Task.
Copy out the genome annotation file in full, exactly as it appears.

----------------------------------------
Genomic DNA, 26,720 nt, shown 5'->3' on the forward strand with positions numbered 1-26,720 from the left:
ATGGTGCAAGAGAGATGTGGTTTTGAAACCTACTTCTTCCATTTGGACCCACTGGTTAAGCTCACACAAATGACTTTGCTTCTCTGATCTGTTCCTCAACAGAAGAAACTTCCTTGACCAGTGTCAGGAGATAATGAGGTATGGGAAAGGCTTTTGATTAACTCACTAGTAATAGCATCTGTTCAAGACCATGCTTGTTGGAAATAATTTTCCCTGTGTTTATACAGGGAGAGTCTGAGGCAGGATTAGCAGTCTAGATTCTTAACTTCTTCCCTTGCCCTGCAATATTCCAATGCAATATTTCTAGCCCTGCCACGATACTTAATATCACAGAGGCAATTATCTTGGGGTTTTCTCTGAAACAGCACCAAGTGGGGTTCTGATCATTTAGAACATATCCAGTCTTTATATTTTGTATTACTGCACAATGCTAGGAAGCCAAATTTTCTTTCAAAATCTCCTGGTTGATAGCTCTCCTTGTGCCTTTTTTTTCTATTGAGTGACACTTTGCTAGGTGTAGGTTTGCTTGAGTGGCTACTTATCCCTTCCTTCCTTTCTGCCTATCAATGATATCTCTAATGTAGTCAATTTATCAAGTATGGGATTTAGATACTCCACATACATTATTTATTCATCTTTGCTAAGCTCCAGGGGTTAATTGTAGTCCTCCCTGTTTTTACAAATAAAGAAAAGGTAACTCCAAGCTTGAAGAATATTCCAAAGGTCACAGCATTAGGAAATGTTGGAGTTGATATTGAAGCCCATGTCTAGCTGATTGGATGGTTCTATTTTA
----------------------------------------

Genomic DNA, 26,720 nt, shown 5'->3' on the forward strand with positions numbered 1-26,720 from the left:
ATGGTGCAAGAGAGATGTGGTTTTGAAACCTACTTCTTCCATTTGGACCCACTGGTTAAGCTCACACAAATGACTTTGCTTCTCTGATCTGTTCCTCAACAGAAGAAACTTCCTTGACCAGTGTCAGGAGATAATGAGGTATGGGAAAGGCTTTTGATTAACTCACTAGTAATAGCATCTGTTCAAGACCATGCTTGTTGGAAATAATTTTCCCTGTGTTTATACAGGGAGAGTCTGAGGCAGGATTAGCAGTCTAGATTCTTAACTTCTTCCCTTGCCCTGCAATATTCCAATGCAATATTTCTAGCCCTGCCACGATACTTAATATCACAGAGGCAATTATCTTGGGGTTTTCTCTGAAACAGCACCAAGTGGGGTTCTGATCATTTAGAACATATCCAGTCTTTATATTTTGTATTACTGCACAATGCTAGGAAGCCAAATTTTCTTTCAAAATCTCCTGGTTGATAGCTCTCCTTGTGCCTTTTTTTTCTATTGAGTGACACTTTGCTAGGTGTAGGTTTGCTTGAGTGGCTACTTATCCCTTCCTTCCTTTCTGCCTATCAATGATATCTCTAATGTAGTCAATTTATCAAGTATGGGATTTAGATACTCCACATACATTATTTATTCATCTTTGCTAAGCTCCAGGGGTTAATTGTAGTCCTCCCTGTTTTTACAAATAAAGAAAAGGTAACTCCAAGCTTGAAGAATATTCCAAAGGTCACAGCATTAGGAAATGTTGGAGTTGATATTGAAGCCCATGTCTAGCTGATTGGATGGTTCTATTTTA